Sound of Guns were an English alternative rock band from Liverpool, who were formed in 2008. Discovered by BBC Introducing the band went on to sign with independent record label Distiller Records through which they released their debut album What Came From Fire on 28 June 2010 and second album Angels and Enemies on 5 March 2012. In early 2012 the band announced a full UK and European tour to coincide with the release of their second album. In October 2013, the band announced; the band cited that they were going on to "focus on other commitments/projects" via their official Facebook page. After Andrew Metcalfe and Simon Finley's band split up in the summer of 2007, the pair set up a small studio in a disused social club in Liverpool and spent the next few months writing and recording some new material. At the end of 2007 they were introduced to Nathan Crowley, whose previous band had ended too. By the start of 2008, the three had begun writing and recording songs together, some of which would end up on Sound of Gun's debut album'What Came From Fire'.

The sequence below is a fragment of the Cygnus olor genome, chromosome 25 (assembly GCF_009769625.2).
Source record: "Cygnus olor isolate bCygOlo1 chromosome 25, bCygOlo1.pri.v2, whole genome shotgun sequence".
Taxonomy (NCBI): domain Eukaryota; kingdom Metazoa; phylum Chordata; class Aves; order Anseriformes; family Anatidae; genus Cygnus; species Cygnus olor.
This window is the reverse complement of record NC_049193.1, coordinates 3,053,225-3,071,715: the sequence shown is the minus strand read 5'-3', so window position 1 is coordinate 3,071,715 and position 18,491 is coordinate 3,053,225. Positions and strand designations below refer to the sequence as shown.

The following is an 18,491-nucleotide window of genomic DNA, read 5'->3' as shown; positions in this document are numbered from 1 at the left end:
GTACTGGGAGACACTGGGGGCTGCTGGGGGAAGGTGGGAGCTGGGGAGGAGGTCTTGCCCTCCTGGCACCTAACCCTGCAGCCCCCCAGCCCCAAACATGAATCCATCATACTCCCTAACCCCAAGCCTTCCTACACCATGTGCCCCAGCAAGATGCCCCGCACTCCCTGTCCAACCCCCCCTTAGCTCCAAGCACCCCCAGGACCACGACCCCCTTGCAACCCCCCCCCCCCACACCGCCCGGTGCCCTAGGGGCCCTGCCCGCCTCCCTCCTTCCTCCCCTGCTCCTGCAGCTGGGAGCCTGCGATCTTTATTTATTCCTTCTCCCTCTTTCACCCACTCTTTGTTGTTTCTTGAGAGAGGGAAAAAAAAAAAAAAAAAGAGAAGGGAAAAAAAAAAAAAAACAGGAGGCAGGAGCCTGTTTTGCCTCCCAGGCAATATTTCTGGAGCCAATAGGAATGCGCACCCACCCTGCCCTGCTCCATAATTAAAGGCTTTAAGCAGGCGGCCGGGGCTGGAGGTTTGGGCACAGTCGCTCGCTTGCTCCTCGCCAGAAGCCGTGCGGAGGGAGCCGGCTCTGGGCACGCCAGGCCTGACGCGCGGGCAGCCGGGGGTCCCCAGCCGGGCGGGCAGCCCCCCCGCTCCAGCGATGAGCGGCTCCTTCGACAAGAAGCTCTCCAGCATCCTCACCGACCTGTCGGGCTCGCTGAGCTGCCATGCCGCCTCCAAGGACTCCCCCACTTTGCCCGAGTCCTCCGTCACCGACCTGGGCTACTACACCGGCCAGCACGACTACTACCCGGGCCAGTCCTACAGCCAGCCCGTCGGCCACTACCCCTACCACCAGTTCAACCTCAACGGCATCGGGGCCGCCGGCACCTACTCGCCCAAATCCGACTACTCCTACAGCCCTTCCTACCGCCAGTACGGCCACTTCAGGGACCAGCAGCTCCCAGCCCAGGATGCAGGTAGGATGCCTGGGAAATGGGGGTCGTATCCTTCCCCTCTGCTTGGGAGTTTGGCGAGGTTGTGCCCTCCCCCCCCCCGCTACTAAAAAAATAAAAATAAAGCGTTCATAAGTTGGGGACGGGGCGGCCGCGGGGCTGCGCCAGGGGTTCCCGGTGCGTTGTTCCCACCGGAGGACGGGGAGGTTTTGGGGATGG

In need of other musicians to complete the line-up, Crowley played the new recordings for Lee Glynn, a guitarist with whom he had played previously. Glynn had made plans to return home to his family in Perth, Western Australia, but on hearing the recordings, decided to stay and join Sound of Guns on guitar. After a few months of writing and rehearsing as a four piece, the band booked their first shows. After several unsuccessful auditions for a bass player, they decided to go ahead with the shows, have the bass parts recorded to a backing track until they found the right bass player, it was at their first hometown show at the Barfly in Liverpool that the Sound of Guns line-up was completed. John Coley, a friend of Nathan Crowley, was in the crowd that night, was so impressed with the raw energy and powerful performance from Sound of Guns that he joined the band there and then. Over the next few months, the band gigged endlessly around the country and carried on recording new material as a five piece.